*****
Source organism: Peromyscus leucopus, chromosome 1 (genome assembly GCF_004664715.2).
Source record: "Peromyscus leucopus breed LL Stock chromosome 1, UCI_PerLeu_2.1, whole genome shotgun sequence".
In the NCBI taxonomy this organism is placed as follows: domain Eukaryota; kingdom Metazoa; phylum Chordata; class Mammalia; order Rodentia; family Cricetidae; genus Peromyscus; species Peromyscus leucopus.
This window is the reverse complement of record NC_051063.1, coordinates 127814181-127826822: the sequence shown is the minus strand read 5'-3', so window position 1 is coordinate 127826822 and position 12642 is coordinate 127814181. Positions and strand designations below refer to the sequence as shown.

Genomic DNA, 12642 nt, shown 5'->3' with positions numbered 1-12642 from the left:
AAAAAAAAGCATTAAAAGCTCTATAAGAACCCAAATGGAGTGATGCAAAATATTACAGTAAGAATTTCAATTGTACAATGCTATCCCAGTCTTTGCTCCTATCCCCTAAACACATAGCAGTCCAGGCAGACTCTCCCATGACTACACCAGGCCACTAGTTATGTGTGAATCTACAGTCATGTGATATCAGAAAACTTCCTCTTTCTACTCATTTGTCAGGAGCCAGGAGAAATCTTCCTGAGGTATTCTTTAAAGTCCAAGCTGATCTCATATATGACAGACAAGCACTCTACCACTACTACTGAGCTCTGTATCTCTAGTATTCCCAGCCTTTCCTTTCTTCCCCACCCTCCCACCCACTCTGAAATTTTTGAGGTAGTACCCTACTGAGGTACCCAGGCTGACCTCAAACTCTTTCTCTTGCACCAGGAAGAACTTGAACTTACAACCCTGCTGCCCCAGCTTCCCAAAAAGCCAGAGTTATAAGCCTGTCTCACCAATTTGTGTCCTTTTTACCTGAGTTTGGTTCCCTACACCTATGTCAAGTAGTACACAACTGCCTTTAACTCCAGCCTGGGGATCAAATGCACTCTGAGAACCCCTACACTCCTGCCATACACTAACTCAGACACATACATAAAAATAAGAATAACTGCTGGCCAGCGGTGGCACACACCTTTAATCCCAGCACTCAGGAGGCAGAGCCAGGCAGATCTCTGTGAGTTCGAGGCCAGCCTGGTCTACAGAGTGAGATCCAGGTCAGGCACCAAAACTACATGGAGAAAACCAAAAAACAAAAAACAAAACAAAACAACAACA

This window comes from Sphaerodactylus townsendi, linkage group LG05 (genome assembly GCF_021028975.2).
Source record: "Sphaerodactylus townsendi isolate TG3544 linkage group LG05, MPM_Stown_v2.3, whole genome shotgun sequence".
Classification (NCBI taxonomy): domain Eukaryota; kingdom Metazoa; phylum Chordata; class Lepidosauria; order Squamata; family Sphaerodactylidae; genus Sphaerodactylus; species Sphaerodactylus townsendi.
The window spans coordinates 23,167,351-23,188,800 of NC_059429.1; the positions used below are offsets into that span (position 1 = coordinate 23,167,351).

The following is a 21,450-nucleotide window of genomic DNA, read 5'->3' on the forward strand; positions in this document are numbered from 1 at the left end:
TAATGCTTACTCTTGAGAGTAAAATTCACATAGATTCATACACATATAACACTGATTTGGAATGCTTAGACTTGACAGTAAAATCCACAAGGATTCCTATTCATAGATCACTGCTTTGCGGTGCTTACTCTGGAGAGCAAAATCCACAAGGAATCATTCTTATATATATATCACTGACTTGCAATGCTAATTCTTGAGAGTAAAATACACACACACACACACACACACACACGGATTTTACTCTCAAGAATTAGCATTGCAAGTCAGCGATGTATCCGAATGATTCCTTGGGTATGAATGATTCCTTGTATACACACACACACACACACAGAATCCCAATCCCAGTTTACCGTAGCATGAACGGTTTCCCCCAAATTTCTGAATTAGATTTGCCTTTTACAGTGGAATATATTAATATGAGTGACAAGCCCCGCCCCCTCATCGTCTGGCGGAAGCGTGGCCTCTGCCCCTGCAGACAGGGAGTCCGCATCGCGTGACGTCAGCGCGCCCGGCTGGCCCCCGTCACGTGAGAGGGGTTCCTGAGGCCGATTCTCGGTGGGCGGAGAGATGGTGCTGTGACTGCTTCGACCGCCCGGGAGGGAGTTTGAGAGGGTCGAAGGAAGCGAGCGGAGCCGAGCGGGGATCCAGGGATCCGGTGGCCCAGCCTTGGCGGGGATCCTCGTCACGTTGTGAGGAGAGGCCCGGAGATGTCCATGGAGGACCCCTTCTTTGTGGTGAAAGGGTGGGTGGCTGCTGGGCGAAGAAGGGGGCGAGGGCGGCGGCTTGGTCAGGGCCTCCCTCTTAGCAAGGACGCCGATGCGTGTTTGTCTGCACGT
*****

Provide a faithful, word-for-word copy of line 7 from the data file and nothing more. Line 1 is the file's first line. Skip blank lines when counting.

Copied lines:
This window comes from Sphaerodactylus townsendi, linkage group LG05 (genome assembly GCF_021028975.2).